By Ian Dipple Thursday 07 March 2013 Updated: 13/03 15:05
BUSINESS leaders in Redditch claim they are being shut out from schools because teachers are not interested in encouraging young people to consider career routes other than university.
A number of company bosses say they have invited schools to tour their factories to see what modern manufacturing is like and promote the benefits of on the job training but few have taken up the offer while others said they could not get into schools to talk to children.
The debate came during a discussion on how to boost interest in apprenticeships and fill the skills gap in the borough.
Warren Grey, of Machined Component Systems, told a meeting of Redditch business leaders last Friday (March 1): "There's a lack of access from schools to businesses to go there and give them the opportunity to find out about not pursuing a sixth form career but learning while they work."
Jim Clark, from AMS Group, added there had to be an attitude shift so teachers did not just consider vocational training appropriate for those children who were considered less academic.
"It's about engaging with the kids but we're not being allowed to engage with them. There's no point going into schools and talking to the kids if the second you walk out the teachers aren't interested."
John Callaghan, principal at NEW College, said he also struggled to get into schools because they were seen as direct competition and the problem lay with the way schools were funded as the money followed the pupil.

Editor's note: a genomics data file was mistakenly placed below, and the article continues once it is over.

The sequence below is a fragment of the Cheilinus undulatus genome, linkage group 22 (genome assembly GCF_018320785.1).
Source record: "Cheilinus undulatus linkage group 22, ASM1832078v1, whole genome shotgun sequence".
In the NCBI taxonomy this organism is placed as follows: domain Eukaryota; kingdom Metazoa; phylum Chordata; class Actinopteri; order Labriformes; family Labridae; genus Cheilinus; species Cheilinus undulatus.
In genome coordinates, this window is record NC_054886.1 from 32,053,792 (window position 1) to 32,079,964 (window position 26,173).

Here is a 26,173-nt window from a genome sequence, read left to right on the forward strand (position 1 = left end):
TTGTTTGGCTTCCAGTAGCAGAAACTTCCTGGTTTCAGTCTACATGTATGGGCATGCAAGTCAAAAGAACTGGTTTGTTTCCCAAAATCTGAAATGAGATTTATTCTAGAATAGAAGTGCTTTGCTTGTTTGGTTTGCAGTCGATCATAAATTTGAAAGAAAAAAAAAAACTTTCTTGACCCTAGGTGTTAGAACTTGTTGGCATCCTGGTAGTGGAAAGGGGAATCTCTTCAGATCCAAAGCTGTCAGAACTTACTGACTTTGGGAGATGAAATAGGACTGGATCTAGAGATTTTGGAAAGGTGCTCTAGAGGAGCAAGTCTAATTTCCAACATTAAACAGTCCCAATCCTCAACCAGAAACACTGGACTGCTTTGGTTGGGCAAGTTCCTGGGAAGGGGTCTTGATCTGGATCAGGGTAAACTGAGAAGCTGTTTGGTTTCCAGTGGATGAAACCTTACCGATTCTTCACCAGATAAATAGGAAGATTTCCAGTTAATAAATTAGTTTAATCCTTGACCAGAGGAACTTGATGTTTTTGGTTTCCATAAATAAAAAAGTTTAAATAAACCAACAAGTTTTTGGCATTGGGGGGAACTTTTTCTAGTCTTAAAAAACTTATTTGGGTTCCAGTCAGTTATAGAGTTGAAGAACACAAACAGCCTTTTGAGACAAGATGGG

"The way funding is at the moment if you were a head you would have some difficulty and a moral dilemma between if that's the best route for the student or if I let too many students go will I be financially viable."
Headteachers from Redditch schools are being invited to attend a future meeting to discuss the issue with businesses.
Redditch MP Karen Lumley has asked for a debate in Westminster Hall to highlight the importance of vocational training.
"It was disappointing to hear that from businesses but I understand why schools want to keep pupils and the money in schools but from next year 14-year-olds can go to college so it's about recognising there are different sorts of education out there," she said.
"I hope headteachers will come to the next meeting because it's so important we work together on this and do what is best for our young people."
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